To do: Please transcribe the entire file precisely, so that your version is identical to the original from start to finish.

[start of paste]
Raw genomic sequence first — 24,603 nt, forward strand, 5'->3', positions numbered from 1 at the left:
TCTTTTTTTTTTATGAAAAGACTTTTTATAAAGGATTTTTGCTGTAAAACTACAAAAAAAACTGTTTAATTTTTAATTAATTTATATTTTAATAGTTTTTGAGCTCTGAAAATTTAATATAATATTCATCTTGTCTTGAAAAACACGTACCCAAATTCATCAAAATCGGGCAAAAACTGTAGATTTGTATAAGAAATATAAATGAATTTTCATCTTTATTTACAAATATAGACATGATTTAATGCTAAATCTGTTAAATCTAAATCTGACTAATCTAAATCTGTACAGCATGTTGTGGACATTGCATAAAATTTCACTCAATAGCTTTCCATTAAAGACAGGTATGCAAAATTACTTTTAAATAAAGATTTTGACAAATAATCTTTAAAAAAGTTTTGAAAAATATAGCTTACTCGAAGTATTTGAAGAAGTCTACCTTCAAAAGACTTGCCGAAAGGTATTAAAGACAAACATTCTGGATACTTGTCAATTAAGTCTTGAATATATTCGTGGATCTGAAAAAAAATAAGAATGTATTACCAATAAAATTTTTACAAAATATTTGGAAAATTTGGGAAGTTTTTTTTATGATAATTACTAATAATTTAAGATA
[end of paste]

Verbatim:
Raw genomic sequence first — 24,603 nt, forward strand, 5'->3', positions numbered from 1 at the left:
TCTTTTTTTTTTATGAAAAGACTTTTTATAAAGGATTTTTGCTGTAAAACTACAAAAAAAACTGTTTAATTTTTAATTAATTTATATTTTAATAGTTTTTGAGCTCTGAAAATTTAATATAATATTCATCTTGTCTTGAAAAACACGTACCCAAATTCATCAAAATCGGGCAAAAACTGTAGATTTGTATAAGAAATATAAATGAATTTTCATCTTTATTTACAAATATAGACATGATTTAATGCTAAATCTGTTAAATCTAAATCTGACTAATCTAAATCTGTACAGCATGTTGTGGACATTGCATAAAATTTCACTCAATAGCTTTCCATTAAAGACAGGTATGCAAAATTACTTTTAAATAAAGATTTTGACAAATAATCTTTAAAAAAGTTTTGAAAAATATAGCTTACTCGAAGTATTTGAAGAAGTCTACCTTCAAAAGACTTGCCGAAAGGTATTAAAGACAAACATTCTGGATACTTGTCAATTAAGTCTTGAATATATTCGTGGATCTGAAAAAAAATAAGAATGTATTACCAATAAAATTTTTACAAAATATTTGGAAAATTTGGGAAGTTTTTTTTATGATAATTACTAATAATTTAAGATA